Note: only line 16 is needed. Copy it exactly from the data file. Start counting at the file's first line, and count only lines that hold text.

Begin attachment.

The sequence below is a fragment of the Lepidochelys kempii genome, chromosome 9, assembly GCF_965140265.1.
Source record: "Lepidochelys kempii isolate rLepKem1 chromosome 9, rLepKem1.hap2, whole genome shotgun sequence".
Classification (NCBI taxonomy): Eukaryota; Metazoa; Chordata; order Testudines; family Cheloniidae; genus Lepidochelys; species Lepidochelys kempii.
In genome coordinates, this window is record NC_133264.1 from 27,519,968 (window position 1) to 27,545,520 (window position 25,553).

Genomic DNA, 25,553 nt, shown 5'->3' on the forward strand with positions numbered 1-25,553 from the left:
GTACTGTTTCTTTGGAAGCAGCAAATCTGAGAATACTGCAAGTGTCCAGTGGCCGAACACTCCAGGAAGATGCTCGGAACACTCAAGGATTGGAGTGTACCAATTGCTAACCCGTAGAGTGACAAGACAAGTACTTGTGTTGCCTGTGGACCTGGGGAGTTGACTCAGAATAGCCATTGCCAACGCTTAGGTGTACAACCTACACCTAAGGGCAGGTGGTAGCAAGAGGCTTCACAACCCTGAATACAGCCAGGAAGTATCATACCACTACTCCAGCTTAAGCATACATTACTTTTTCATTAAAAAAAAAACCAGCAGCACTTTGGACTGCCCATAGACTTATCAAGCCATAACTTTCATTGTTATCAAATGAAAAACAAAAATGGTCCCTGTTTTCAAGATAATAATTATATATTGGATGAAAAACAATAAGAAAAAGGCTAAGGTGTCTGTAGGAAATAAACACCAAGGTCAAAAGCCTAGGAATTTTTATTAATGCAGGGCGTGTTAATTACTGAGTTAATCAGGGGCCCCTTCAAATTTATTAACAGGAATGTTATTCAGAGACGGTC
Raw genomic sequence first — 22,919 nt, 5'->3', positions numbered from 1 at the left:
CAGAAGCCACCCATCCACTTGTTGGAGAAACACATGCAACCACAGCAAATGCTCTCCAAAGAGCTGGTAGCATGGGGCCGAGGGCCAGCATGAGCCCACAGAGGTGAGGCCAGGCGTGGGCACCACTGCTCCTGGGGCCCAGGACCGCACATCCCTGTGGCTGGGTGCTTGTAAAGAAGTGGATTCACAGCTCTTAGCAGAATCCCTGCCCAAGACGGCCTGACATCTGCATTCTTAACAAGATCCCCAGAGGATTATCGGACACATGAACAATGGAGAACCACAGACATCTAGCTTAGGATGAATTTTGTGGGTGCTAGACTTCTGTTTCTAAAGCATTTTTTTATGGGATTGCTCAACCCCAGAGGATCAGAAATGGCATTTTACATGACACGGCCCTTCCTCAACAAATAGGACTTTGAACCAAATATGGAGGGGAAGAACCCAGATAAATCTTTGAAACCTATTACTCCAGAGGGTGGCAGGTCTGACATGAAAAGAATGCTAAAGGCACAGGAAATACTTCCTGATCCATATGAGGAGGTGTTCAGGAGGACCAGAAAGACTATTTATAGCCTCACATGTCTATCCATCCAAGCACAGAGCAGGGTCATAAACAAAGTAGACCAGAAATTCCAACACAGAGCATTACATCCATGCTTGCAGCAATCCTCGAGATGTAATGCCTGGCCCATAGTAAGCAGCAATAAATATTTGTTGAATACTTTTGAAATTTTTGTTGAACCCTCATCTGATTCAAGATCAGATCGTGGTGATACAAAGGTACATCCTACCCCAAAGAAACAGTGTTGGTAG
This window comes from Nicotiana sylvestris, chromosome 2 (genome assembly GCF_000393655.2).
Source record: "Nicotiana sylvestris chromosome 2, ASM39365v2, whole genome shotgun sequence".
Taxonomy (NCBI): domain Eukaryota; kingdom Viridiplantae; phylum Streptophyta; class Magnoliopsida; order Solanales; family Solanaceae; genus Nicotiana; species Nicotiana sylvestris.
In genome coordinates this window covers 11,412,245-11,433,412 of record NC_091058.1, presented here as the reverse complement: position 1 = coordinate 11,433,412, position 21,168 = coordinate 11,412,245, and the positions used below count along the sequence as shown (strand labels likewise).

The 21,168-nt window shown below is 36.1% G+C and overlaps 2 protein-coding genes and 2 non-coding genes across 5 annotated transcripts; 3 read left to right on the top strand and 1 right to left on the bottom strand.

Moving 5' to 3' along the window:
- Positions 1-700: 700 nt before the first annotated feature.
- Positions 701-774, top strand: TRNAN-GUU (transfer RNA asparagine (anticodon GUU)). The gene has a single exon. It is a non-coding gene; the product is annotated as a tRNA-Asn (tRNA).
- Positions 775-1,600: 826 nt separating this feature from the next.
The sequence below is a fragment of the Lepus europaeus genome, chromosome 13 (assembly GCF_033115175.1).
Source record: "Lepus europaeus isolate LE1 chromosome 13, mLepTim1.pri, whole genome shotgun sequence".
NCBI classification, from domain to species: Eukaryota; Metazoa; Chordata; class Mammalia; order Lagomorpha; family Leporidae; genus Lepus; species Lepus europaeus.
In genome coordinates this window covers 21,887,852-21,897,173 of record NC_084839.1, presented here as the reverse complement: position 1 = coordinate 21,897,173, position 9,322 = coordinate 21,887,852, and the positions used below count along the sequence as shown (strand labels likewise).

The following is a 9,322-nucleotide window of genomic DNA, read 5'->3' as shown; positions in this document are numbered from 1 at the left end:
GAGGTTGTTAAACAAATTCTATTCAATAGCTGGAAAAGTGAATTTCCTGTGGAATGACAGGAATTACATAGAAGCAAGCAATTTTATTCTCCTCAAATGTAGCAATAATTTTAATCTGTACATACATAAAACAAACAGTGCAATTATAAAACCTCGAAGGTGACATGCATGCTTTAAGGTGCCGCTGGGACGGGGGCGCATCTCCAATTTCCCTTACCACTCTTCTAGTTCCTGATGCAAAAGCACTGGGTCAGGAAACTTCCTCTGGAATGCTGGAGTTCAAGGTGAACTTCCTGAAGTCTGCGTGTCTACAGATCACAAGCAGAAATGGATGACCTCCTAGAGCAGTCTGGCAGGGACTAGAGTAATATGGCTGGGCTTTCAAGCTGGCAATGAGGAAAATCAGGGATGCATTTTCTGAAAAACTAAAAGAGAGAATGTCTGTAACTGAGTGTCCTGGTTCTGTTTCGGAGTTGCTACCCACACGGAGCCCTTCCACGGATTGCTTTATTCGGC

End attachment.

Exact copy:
- Positions 701-774, top strand: TRNAN-GUU (transfer RNA asparagine (anticodon GUU)). The gene has a single exon. It is a non-coding gene; the product is annotated as a tRNA-Asn (tRNA).